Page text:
When publishers sue librarians over legitimate critiques, we can all agree that’s a threat to our academic freedom. It’s another thing when the federal government refers to a vague “blueprint” for controlling sex-related speech on campus. Campus information experts may be able to help.
Consequences of a sexual harassment claim are so damaging that any reasonably sensible academic librarian would avoid sexual references, innuendos, humor, or contact in almost any campus interaction. That includes both what happens in the classroom and office. Given the almost infinite number of research examples that a librarian educator could employ, intentionally selecting any sex-related topic, even a legitimate topic such as sex trafficking, presents a questionable choice. One never knows for sure how any student might respond. Is proving your freedom to choose any topic worth the hassle of being accused of subjecting a student to language or images that made him or her feel harassed? Unless an instructor specifically asks a librarian to use a topic that is sexual in nature, then it might be wise to avoid it entirely. While that may strike us as extremely unfortunate, and perhaps even cowardly, avoiding sexual topics may simply be smart educating in an environment where the federal government seeks to enforce speech code rules so broad and vague in nature that almost any sexual reference could lead to trouble.
A Real Threat?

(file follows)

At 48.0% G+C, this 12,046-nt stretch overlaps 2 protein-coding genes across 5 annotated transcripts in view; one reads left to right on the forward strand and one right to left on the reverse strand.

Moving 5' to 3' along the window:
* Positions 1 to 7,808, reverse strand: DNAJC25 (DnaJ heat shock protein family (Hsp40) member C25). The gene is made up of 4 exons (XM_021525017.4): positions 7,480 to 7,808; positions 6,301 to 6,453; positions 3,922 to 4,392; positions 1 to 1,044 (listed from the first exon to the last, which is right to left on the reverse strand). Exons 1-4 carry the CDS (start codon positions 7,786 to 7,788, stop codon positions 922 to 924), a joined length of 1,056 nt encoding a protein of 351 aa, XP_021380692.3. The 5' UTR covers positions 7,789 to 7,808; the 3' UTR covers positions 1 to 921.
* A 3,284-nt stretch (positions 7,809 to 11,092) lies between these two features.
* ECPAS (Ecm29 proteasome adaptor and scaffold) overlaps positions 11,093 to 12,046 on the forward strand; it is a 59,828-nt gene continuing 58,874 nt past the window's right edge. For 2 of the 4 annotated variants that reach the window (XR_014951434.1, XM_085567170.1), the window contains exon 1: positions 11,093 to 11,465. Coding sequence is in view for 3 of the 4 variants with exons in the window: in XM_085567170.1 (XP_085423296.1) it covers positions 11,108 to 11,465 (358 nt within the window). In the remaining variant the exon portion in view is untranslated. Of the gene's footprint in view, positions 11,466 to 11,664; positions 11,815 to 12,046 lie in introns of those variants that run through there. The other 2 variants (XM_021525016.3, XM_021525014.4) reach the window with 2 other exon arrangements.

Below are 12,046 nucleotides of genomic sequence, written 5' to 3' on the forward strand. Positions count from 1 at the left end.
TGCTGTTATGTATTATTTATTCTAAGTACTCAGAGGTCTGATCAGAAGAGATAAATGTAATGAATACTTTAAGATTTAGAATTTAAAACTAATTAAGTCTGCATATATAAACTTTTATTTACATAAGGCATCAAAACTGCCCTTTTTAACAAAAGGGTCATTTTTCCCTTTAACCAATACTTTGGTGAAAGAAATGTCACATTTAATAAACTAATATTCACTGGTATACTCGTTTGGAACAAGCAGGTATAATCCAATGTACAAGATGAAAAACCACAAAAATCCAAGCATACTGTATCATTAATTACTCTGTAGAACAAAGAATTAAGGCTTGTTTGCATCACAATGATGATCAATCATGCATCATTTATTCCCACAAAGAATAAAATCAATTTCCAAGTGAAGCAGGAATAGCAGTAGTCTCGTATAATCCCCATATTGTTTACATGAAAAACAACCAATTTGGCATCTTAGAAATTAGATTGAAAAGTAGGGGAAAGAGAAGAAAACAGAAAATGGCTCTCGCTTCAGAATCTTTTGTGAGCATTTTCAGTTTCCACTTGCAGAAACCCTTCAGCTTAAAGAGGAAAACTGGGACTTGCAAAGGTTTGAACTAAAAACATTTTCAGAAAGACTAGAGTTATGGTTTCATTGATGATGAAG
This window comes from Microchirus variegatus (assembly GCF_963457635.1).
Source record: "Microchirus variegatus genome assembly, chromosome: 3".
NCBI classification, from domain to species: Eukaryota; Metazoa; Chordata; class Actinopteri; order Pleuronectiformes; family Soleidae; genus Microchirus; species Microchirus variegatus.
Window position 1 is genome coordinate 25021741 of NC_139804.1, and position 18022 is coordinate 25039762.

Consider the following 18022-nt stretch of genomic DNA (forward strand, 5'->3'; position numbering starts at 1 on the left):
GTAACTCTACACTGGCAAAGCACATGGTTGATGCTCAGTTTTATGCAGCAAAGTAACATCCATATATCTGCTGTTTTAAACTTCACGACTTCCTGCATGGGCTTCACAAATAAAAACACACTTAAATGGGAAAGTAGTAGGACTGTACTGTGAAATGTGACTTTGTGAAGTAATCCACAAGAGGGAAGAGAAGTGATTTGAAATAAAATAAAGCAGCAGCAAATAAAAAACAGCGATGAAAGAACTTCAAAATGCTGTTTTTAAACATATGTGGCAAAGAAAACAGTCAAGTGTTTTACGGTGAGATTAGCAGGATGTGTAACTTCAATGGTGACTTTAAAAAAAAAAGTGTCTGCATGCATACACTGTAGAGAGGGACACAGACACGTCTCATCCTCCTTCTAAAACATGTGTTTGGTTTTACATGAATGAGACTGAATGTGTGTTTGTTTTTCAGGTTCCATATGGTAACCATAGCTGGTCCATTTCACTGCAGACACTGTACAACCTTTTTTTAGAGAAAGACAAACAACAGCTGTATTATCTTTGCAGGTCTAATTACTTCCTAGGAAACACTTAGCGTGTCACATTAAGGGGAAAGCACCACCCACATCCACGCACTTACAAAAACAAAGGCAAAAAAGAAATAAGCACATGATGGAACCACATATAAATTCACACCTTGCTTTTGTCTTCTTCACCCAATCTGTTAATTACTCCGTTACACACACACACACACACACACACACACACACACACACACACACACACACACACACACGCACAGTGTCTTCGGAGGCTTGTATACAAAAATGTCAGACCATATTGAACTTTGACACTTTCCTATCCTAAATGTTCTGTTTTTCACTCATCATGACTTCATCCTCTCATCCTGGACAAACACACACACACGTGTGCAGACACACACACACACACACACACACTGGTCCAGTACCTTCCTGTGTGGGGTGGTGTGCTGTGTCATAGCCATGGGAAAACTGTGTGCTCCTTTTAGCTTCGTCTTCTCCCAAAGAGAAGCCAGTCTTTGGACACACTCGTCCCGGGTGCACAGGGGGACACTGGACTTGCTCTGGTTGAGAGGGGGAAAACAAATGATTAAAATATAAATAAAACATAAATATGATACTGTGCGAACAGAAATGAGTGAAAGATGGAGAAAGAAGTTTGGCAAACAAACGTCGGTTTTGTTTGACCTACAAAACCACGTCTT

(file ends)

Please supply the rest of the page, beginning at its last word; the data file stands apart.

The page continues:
At first it was unclear what to make of an email that shared a letter from an organization of which I had never heard, setting off alarms about a threat to free speech that went completely unreported in any higher education news resource I follow. An organization known as FIRE, the Foundation for Individual Rights in Education, issued a press release that was picked up by the American Library Association’s Office of Intellectual Freedom. FIRE describes itself as “leading the fight against unconstitutional speech codes on America’s college campuses.” FIRE’s dire warning about a new insidious threat to free speech on campus concerned events that transpired at the University of Montana at Missoula. Not knowing much about FIRE, and nothing at all about what happened at this university, there was ambiguity about the seriousness of the message’s claim that an intended blueprint shaped jointly by the U.S. Departments of Education and Justice would “mandate a breathtakingly broad definition of sexual harassment that makes virtually every student in the United States a harasser while ignoring the First Amendment.” Was FIRE blowing things out of proportion, or was this a true threat to free speech on campus?